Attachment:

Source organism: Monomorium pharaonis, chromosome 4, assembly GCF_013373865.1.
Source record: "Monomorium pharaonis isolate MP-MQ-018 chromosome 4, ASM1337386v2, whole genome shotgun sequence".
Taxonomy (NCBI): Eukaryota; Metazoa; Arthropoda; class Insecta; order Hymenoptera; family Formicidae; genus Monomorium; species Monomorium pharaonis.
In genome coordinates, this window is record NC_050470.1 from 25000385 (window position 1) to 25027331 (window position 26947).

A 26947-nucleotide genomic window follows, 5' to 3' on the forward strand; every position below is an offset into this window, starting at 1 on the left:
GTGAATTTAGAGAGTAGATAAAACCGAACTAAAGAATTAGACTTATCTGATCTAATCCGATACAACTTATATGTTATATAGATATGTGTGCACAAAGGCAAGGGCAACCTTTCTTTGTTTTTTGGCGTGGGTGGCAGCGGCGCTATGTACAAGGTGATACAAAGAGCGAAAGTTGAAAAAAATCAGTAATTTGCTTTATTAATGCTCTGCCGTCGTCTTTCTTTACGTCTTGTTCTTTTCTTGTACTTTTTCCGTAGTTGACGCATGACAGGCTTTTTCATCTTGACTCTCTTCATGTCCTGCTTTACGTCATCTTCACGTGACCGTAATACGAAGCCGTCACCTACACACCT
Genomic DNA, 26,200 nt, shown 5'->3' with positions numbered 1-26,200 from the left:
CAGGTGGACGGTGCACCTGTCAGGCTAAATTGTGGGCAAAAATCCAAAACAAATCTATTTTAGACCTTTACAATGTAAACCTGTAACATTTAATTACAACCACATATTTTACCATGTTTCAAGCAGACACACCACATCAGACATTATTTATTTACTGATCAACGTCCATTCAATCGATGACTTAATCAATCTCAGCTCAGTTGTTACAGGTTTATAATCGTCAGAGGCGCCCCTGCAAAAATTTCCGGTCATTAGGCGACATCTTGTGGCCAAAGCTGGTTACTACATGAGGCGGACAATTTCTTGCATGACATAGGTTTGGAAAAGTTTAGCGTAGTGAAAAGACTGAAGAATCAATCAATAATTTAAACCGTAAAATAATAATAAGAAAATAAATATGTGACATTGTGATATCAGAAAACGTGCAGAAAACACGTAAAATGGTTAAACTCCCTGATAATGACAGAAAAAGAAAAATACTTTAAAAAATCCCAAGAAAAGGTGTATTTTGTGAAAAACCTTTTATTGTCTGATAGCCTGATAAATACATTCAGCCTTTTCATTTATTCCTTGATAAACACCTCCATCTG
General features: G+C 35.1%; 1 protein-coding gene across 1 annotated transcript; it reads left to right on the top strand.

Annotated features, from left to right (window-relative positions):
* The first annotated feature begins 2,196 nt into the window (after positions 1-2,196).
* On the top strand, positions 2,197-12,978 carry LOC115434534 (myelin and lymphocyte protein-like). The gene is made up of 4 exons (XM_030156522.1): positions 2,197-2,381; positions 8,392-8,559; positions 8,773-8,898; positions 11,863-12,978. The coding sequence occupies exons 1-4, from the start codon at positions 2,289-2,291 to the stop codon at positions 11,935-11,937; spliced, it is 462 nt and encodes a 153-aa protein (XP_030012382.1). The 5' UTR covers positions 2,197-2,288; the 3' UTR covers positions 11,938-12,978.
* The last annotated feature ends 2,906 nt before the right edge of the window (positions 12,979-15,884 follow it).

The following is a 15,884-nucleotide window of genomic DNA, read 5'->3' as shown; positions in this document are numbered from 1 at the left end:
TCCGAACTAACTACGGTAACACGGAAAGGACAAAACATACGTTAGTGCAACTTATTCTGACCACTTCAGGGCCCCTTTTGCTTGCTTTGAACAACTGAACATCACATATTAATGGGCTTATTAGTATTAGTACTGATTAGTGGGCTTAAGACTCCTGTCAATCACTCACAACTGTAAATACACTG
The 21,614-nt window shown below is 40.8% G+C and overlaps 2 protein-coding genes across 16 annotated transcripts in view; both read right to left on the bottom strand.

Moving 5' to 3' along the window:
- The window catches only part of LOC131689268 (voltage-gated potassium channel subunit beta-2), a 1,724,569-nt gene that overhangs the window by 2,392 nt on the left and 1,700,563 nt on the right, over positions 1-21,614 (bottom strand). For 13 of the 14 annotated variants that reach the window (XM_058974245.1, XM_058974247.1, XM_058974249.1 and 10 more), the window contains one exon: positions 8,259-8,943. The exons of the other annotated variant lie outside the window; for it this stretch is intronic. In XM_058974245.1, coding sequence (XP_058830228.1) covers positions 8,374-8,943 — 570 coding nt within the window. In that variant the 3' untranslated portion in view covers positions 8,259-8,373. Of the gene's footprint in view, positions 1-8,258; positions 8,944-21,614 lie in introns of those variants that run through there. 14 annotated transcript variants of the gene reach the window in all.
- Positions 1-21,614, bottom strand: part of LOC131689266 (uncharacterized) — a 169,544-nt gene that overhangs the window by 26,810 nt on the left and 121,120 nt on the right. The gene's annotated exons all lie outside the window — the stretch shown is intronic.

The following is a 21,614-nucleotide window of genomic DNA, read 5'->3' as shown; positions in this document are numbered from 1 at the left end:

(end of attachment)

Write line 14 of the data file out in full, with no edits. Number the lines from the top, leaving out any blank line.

The following is a 15,884-nucleotide window of genomic DNA, read 5'->3' as shown; positions in this document are numbered from 1 at the left end: